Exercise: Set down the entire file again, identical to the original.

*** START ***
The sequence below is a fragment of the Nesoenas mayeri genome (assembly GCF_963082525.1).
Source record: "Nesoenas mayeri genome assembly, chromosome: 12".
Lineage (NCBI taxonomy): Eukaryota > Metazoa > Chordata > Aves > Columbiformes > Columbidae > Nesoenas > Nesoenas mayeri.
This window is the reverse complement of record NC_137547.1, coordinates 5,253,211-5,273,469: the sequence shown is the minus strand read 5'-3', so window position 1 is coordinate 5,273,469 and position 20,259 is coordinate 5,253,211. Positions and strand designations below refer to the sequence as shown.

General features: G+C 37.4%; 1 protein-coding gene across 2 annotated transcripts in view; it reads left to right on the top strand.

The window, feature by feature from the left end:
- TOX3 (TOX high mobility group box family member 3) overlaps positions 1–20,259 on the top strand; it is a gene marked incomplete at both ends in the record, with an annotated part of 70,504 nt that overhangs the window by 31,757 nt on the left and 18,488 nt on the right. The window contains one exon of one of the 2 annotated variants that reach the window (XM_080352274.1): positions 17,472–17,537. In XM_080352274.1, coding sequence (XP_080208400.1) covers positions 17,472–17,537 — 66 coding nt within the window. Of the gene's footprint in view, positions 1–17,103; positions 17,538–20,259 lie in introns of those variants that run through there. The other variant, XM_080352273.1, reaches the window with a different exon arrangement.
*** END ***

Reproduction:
The sequence below is a fragment of the Nesoenas mayeri genome (assembly GCF_963082525.1).
Source record: "Nesoenas mayeri genome assembly, chromosome: 12".
Lineage (NCBI taxonomy): Eukaryota > Metazoa > Chordata > Aves > Columbiformes > Columbidae > Nesoenas > Nesoenas mayeri.
This window is the reverse complement of record NC_137547.1, coordinates 5,253,211-5,273,469: the sequence shown is the minus strand read 5'-3', so window position 1 is coordinate 5,273,469 and position 20,259 is coordinate 5,253,211. Positions and strand designations below refer to the sequence as shown.

General features: G+C 37.4%; 1 protein-coding gene across 2 annotated transcripts in view; it reads left to right on the top strand.

The window, feature by feature from the left end:
- TOX3 (TOX high mobility group box family member 3) overlaps positions 1–20,259 on the top strand; it is a gene marked incomplete at both ends in the record, with an annotated part of 70,504 nt that overhangs the window by 31,757 nt on the left and 18,488 nt on the right. The window contains one exon of one of the 2 annotated variants that reach the window (XM_080352274.1): positions 17,472–17,537. In XM_080352274.1, coding sequence (XP_080208400.1) covers positions 17,472–17,537 — 66 coding nt within the window. Of the gene's footprint in view, positions 1–17,103; positions 17,538–20,259 lie in introns of those variants that run through there. The other variant, XM_080352273.1, reaches the window with a different exon arrangement.